Category Archives: finance

Dipping my toes into the ETF waters

There’s something about taking a look at processes that intimidate you and seeing if you can break them down into smaller steps that are more manageable. I’ve been thinking about shifting some of my investments from TD e-series index funds to exchange traded funds (ETFs), since that seems to be the next step in my personal finance journey. I’ve held back from making that decision, though. On one hand, it only makes sense if you commit a large amount. On the other hand, it’s a little scary to experiment with an amount large enough to make a difference.

My investing story has been all about baby steps. I started with TD e-series funds soon after receiving my first paycheque in 2007. I chose those index funds because of their low management expense ratios (MERs). I invested as much as I could, ignoring the doom-and-gloom of 2008. If I’d carved out more of my budget, I could have taken more advantage of the recovery. But in retrospect, I probably would have made the same decisions; most of my savings went into building an emergency fund and an opportunity fund, and that was important for making me feel safer and encouraging me to take small risks. As I built a good safety net, I invested more.

This has been going well so far. I’ve settled into a rhythm of rebalancing by way of annual contributions. I think I’ve reached the point at which it makes sense to switch to ETFs, since those have even lower MERs. Most forum posts I’ve read about ETFs focus on discount brokers like Questrade because of their free or low-cost trades, but I’m hesitant about switching to Questrade because of the customer service complaints I’ve read. I know that’s slightly irrational, biased by salience; the horror stories stick in my head, even though I know lots of people are happy with it and I have the persistence to deal with technical issues.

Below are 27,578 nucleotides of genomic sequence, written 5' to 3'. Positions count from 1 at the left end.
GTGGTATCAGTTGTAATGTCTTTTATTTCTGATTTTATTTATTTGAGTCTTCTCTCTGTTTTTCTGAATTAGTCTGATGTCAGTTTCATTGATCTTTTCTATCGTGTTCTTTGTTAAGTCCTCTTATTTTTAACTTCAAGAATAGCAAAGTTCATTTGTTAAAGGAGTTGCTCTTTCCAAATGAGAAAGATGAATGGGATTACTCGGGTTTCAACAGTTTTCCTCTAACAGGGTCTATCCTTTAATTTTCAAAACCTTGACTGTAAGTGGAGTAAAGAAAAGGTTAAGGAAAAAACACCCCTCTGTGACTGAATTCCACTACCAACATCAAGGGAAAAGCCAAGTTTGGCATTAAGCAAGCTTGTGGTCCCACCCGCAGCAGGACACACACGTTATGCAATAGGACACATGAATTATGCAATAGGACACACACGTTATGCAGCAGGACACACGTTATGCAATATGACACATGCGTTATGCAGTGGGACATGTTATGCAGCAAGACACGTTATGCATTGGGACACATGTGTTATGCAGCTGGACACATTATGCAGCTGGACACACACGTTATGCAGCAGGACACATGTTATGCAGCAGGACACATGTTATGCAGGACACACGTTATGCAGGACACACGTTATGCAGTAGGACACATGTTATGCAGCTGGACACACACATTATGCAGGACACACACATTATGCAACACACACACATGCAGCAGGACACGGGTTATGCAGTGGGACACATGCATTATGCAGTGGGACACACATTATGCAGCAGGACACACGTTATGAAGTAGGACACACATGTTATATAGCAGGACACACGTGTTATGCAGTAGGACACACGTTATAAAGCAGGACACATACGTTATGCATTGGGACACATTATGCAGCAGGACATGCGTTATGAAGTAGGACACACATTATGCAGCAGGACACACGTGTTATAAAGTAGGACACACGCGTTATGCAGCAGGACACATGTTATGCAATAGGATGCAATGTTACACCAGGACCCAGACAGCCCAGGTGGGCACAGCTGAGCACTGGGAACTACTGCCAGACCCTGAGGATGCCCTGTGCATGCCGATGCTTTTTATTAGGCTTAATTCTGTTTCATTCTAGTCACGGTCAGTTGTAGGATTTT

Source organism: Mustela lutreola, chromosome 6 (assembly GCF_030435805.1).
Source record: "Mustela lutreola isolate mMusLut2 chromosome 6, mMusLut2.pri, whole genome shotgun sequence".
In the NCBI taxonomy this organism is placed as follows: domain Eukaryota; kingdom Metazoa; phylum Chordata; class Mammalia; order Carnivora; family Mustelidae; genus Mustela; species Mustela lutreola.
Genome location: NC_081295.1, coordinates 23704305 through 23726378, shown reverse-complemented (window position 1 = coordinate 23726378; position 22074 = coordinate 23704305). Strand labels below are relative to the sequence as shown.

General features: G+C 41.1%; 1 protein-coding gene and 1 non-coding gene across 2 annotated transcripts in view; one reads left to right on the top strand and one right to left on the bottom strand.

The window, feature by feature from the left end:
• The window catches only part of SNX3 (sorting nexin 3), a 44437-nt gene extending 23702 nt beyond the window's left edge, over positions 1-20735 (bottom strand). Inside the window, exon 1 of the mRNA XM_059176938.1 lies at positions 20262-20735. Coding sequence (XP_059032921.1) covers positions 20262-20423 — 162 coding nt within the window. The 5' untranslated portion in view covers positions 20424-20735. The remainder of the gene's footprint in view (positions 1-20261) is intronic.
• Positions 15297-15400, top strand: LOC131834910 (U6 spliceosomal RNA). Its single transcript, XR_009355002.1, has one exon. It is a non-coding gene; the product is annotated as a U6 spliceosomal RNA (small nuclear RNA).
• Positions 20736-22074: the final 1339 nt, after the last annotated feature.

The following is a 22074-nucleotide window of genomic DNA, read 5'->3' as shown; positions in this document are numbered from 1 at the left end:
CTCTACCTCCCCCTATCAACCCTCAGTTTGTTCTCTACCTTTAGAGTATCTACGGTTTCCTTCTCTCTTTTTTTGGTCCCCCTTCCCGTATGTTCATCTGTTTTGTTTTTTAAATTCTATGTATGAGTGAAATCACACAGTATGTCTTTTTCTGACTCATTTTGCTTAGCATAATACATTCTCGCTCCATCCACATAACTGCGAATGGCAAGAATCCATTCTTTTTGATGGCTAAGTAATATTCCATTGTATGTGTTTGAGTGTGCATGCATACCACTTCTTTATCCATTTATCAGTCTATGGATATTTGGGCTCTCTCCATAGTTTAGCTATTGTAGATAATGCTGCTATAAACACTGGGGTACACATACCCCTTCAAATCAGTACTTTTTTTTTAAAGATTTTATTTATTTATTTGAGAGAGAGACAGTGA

Maybe I can dip my toes into the ETF waters by converting the Canadian index fund investments I have in my RRSP into something like VCN, but within TD Waterhouse instead of creating an account with Questrade. This means that I’ll need to spend $10 each time I buy shares instead of buying them for free, but since I’m planning to hold these for a very long time and I rebalance yearly, the difference in transaction costs is likely to be worth it if it gets me to act.

It looks like putting in a limit order is the best way to do this, so I’ll take care of that once the money from the sale of my e-series fund arrives in my investment account.